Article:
As I have become older, my tolerance for this behavior has worsened, but my understanding for the individuals who commit the behavior has improved. Although there is no logical reason to act this way and this behavior must change, we can very easily compare this behavior to other forms of cyber bullying, as well as real life bullying.
I am almost certain that at least a small percentage of the individuals who spend all day playing video games and act like men amongst boys around people they view to be not as significant as they are have some sort of problem they are facing in real life. It could be bullying they are facing outside of the game, social problems they may have in real life or anything else that may encourage them to act this way in a video game. Although we should never make fun of them for having any problems, we should always keep in mind that these bullies could very easily have their own fair share of problems.
Someone who commits this behavior believes that this self-centered thinking will help them reach their goals of going pro. As someone who has witnessed several talented individuals rise and fall due to this behavior, I can assure you that this is definitely not the path you want to take if you want to go pro. A perfect example of this is a player that I know very well by the name of Scaryotic.
Formerly known as Karyotic or Karyotic Fours, this individual has made himself well known for being one of the rudest and most self-centered individuals to play the game. Although he is an individual with great talent, his behavior has cost him several opportunities with great teams who had to release him due to his toxic behavior hurting the overall vibes of the team. A player who has all the talent in the world and who was so close to landing a spot on a pro team now spends his time hopping from one amateur team to the next, hoping that one day, someone could look past his negative behavior and glorify him for all of his talent.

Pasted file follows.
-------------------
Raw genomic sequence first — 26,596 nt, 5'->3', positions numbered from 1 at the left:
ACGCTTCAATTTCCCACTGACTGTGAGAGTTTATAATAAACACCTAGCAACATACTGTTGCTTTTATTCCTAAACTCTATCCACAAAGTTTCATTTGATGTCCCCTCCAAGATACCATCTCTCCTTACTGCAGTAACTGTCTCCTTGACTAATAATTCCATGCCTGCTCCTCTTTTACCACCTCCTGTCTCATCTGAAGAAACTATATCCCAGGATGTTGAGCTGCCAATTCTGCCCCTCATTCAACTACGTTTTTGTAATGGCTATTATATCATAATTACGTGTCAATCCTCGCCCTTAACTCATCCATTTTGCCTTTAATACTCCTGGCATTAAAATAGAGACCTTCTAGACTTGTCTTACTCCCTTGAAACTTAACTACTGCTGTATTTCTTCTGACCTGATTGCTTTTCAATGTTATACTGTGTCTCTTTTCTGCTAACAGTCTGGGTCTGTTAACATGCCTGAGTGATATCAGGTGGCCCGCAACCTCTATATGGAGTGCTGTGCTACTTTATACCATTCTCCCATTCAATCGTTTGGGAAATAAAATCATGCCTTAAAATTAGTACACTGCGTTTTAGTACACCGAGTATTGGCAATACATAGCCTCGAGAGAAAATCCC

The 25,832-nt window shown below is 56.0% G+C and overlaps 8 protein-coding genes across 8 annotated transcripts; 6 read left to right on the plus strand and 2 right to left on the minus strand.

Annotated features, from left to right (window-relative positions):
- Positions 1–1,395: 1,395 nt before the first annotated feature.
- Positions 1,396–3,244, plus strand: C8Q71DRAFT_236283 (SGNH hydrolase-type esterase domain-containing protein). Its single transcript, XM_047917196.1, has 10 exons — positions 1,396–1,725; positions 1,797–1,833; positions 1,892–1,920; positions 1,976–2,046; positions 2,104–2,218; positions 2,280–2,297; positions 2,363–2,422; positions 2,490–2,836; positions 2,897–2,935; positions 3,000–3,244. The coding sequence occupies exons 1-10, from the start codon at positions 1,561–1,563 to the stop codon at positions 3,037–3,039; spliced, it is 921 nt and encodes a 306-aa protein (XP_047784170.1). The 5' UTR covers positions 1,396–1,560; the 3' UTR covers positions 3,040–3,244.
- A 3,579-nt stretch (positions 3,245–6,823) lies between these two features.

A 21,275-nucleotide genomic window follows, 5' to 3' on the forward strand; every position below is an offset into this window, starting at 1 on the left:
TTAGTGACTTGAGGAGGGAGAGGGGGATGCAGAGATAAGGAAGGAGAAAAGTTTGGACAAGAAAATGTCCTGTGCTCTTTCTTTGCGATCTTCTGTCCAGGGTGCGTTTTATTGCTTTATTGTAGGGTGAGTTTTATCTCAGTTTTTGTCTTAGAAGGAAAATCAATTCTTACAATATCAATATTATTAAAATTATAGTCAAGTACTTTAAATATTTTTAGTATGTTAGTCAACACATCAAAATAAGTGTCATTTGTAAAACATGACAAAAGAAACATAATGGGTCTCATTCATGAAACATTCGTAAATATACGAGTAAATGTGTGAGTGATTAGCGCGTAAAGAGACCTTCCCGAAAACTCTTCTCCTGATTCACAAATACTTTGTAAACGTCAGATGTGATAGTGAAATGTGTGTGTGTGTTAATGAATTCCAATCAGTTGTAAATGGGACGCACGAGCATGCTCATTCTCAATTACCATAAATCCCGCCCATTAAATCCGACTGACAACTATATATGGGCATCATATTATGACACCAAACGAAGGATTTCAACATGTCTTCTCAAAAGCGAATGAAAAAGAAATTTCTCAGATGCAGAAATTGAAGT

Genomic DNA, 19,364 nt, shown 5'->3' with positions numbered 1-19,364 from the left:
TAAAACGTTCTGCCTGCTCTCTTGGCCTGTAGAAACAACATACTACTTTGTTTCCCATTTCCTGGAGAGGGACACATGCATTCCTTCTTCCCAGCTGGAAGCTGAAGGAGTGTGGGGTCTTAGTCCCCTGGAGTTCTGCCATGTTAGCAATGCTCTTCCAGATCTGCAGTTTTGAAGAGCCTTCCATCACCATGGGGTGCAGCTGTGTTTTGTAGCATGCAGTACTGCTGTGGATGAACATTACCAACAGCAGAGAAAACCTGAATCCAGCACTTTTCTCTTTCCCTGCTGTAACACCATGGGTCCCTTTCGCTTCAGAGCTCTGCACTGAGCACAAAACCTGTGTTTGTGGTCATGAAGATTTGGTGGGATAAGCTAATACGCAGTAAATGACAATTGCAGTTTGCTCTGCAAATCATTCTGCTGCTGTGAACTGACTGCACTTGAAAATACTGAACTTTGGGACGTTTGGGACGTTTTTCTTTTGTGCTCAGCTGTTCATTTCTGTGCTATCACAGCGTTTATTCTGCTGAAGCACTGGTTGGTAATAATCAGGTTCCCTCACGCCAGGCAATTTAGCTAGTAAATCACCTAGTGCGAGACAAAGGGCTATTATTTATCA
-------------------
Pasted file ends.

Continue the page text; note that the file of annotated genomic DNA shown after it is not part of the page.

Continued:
Unfortunately for him, everybody else that competes could care less about his talent at this point. Love him or hate him, no one can deny that Scaryotic is the perfect example of how sheer talent alone cannot carry you to a pro team when your negative behavior is a problem.
My biggest fear about all of this and what could quite possibly be the unfortunate reality is that these kind of players will never change and our community will always be plagued with these individuals. In this case, we must mature as a community and not promote this kind of negative behavior by glorifying the individuals who disrespect others. Understand that acting like a jerk will not make you look any better than anyone else and if you encourage others to act like a jerk, you are just as much of a problem as they are. We must be the bigger individuals in this matter and not allow these bullies to continue finding reasons to act up and discourage others. It is not a logical way to progress as an individual and is a proven method to hurt not only your potential of going pro, but also hurt others.
What do you think about the problem of massive egos and cyberbullying within our community? Let me know in the comments section below.
Image credits go to Gamespot, Halo Waypoint, Halo eSport Wikis and VG247